This is really no surprise: embedded system vendors aren't good at carrying out quality assurance on their firmware images, and their embedded Web server software is what you'd expect from something written in the last 20 minutes of Friday afternoon.
And it'll be no surprise to The Register's readers that the bugs land in all sorts of stuff, from SOHOpeless broadband devices to CCTV cameras and VoIP phones.
That's the conclusion of researchers from Eurecom, in collaboration with Ruhr-University Bochum. Their study, on Arxiv here, tested Web interfaces in products from 54 vendors, and found that a quarter of those vendors had vulnerable implementations.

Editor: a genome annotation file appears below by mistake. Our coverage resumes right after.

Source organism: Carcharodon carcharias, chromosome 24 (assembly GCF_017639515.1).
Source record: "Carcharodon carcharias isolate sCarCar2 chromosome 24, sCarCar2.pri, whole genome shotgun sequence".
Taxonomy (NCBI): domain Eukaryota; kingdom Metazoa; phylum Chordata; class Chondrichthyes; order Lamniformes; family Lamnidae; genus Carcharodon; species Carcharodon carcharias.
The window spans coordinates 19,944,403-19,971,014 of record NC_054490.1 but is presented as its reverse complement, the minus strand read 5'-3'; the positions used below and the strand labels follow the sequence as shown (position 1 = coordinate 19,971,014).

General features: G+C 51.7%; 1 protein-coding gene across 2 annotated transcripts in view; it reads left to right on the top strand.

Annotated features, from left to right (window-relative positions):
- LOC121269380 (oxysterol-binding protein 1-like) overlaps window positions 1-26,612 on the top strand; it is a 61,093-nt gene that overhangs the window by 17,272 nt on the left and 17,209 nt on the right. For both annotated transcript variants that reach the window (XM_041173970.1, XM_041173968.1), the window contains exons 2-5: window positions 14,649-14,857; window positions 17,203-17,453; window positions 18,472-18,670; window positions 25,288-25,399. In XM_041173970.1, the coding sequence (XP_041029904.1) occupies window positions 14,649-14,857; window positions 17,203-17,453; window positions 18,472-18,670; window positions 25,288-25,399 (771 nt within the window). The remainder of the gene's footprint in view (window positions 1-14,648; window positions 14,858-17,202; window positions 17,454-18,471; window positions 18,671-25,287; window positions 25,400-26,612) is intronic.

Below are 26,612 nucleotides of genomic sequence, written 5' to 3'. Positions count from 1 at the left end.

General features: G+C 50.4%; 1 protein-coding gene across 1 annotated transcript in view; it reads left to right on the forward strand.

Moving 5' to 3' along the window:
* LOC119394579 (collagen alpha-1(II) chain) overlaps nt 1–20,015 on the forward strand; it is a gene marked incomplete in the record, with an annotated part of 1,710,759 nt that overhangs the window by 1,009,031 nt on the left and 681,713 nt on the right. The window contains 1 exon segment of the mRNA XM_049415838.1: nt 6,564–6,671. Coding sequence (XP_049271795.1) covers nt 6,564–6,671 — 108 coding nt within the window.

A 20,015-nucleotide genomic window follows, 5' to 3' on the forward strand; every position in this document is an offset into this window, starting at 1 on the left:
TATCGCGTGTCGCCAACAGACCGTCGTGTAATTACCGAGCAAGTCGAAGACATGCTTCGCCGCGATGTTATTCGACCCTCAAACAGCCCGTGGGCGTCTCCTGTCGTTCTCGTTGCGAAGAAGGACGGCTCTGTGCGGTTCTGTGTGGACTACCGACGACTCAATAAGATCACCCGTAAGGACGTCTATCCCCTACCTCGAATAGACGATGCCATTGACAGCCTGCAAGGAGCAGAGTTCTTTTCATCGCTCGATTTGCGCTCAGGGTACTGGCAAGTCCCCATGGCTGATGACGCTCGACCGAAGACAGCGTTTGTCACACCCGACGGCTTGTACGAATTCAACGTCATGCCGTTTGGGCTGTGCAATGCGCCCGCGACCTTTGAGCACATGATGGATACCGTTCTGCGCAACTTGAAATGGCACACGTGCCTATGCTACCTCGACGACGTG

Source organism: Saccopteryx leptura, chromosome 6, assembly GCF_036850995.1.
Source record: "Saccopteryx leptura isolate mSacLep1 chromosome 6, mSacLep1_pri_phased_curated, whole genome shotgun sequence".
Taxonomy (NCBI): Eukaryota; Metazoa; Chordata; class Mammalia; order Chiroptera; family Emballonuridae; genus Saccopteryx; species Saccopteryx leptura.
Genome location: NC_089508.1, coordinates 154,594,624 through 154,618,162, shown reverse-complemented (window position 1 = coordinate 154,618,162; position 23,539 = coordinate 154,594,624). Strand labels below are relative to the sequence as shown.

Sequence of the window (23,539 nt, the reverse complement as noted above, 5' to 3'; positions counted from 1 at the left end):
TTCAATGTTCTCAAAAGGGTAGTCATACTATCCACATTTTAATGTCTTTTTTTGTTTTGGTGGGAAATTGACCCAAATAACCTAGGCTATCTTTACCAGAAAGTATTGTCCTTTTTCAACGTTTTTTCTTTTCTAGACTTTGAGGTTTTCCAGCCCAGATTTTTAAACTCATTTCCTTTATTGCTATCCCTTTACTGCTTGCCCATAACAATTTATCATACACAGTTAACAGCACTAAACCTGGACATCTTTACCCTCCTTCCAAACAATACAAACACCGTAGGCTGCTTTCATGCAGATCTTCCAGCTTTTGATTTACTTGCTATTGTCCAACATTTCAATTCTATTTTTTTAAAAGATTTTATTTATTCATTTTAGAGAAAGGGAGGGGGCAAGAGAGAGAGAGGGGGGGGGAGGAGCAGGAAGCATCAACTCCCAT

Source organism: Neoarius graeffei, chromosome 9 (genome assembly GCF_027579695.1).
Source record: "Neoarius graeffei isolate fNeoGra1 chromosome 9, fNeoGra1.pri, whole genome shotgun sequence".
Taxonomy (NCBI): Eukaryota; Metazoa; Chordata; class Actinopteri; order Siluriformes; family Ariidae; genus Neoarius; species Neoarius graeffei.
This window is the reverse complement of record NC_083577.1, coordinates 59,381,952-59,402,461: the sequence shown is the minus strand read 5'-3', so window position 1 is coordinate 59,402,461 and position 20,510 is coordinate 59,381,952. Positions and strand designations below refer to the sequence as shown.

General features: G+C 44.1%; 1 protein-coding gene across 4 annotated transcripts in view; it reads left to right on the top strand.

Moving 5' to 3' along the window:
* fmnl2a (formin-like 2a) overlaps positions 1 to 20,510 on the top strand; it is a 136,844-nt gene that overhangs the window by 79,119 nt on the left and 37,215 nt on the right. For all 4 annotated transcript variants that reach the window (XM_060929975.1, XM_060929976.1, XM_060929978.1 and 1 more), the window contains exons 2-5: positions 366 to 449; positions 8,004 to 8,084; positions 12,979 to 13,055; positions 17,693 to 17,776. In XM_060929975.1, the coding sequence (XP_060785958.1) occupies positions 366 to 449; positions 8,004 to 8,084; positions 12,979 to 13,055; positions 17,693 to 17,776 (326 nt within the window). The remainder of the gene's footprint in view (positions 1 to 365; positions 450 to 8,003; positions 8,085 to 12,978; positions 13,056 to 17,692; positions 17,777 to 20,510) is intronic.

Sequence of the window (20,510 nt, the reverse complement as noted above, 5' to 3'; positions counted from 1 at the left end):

At the product level, things were marginally better. The researchers said that of 1,925 individual firmware products, buggy and insecure Web servers were present in 185 images.
The research found that cross-site scripting vulnerabilities were the most common, followed by file manipulation, and in third place, command injection.
The tool they created, they write, is designed to perform “full system emulation to achieve the execution of firmware images in a software-only environment, i.e., without involving any physical embedded devices.”
There are some caveats that apply to the study: so it was of manageable scope and scale, they focussed on firmware that they were able to obtain as an online download, and the research was biased toward ARM, MIPS and MIPSel firmware, to fit within their Debian-based QEMU emulation environment.
The Web server sources tested in the research included minihttpd, lighthttpd, boa, thttpd, and Empty Banner. ®